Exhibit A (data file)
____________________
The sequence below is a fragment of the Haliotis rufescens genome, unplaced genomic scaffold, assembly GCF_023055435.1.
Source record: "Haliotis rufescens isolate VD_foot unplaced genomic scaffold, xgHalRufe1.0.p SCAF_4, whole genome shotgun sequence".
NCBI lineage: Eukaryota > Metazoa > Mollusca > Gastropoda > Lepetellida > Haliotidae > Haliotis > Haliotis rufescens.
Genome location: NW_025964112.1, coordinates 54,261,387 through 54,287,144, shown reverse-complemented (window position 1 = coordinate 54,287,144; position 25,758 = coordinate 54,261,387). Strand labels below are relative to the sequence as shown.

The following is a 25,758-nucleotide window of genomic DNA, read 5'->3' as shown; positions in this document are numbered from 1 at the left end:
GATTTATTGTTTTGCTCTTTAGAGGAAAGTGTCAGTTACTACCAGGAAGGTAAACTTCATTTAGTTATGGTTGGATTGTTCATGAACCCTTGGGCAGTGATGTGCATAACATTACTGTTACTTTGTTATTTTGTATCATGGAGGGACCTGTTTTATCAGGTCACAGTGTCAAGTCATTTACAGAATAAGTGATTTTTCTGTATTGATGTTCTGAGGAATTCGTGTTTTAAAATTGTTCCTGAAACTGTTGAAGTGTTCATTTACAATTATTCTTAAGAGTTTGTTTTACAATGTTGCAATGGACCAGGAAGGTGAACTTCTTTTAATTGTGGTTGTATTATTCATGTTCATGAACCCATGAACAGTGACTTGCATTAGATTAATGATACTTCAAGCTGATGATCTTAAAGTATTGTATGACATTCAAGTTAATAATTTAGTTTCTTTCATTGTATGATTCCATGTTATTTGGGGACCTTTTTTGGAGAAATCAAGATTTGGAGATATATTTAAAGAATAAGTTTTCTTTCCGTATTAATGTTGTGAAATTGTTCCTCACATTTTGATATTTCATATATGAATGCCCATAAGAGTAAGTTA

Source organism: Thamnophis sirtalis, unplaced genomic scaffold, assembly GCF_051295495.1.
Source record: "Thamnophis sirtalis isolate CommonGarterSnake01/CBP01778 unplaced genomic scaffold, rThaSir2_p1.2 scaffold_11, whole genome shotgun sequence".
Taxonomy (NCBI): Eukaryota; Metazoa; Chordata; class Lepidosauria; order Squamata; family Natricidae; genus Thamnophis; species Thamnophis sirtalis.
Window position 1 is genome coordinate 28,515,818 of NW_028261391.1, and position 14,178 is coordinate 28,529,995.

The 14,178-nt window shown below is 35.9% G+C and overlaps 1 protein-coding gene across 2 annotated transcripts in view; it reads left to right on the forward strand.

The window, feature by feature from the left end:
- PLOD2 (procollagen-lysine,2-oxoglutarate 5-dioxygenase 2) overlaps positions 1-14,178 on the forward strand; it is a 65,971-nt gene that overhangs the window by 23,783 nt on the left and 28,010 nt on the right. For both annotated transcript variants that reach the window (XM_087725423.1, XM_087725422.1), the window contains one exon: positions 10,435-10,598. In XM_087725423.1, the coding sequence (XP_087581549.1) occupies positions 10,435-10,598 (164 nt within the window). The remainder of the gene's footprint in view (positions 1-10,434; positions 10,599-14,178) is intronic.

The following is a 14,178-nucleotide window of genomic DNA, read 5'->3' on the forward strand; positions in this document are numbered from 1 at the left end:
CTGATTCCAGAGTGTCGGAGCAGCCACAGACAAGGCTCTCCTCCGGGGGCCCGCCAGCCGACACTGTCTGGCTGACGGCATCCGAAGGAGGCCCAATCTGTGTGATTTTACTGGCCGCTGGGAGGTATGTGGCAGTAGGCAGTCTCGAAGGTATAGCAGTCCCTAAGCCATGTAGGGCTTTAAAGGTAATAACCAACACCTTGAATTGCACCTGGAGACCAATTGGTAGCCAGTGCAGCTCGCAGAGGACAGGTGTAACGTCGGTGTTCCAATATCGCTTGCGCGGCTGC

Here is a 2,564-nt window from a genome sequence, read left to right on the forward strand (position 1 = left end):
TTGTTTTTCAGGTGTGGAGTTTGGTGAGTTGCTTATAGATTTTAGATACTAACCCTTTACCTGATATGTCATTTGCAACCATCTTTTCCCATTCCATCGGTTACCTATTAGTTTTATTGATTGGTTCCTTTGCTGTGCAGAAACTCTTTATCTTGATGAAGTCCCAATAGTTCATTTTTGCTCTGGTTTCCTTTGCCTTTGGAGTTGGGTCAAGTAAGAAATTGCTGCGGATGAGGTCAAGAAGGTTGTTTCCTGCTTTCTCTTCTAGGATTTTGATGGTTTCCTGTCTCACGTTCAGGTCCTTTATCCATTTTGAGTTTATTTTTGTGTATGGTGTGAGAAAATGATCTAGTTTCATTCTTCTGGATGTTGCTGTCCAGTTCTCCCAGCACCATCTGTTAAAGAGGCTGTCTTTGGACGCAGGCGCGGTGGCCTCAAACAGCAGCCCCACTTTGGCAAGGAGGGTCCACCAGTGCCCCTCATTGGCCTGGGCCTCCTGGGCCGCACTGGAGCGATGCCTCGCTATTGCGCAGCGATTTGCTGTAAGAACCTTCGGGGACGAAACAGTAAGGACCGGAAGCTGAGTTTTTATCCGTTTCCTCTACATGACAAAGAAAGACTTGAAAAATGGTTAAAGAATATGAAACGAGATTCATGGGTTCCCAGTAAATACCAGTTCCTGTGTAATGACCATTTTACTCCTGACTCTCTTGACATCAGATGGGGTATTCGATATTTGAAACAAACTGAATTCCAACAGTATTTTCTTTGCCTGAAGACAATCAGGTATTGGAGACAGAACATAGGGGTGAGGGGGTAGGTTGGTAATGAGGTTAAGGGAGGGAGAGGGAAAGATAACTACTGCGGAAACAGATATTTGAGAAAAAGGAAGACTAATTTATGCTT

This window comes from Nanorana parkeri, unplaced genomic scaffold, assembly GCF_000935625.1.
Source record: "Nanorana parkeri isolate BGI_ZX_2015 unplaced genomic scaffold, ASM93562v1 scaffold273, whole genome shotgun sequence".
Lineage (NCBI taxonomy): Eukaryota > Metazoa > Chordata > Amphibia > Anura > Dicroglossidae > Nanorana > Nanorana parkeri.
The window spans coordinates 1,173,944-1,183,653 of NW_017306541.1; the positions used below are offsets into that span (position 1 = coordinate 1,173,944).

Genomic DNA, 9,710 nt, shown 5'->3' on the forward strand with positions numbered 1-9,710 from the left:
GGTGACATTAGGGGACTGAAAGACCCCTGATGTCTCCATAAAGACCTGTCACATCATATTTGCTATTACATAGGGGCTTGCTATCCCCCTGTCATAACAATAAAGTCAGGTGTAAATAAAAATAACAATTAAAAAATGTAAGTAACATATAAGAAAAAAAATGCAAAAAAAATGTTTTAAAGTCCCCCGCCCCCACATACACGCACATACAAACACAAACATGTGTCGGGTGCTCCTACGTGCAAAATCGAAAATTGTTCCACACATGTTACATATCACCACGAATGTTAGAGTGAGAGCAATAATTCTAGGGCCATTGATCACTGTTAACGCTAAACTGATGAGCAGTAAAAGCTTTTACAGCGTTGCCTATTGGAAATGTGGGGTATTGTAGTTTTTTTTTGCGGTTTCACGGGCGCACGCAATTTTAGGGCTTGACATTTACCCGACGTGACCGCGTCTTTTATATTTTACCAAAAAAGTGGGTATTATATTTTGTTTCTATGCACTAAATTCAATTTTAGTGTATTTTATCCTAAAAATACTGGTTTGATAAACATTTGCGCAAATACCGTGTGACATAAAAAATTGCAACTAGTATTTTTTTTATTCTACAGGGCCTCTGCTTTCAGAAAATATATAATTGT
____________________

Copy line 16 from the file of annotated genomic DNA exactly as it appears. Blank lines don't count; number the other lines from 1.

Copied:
Here is a 2,564-nt window from a genome sequence, read left to right on the forward strand (position 1 = left end):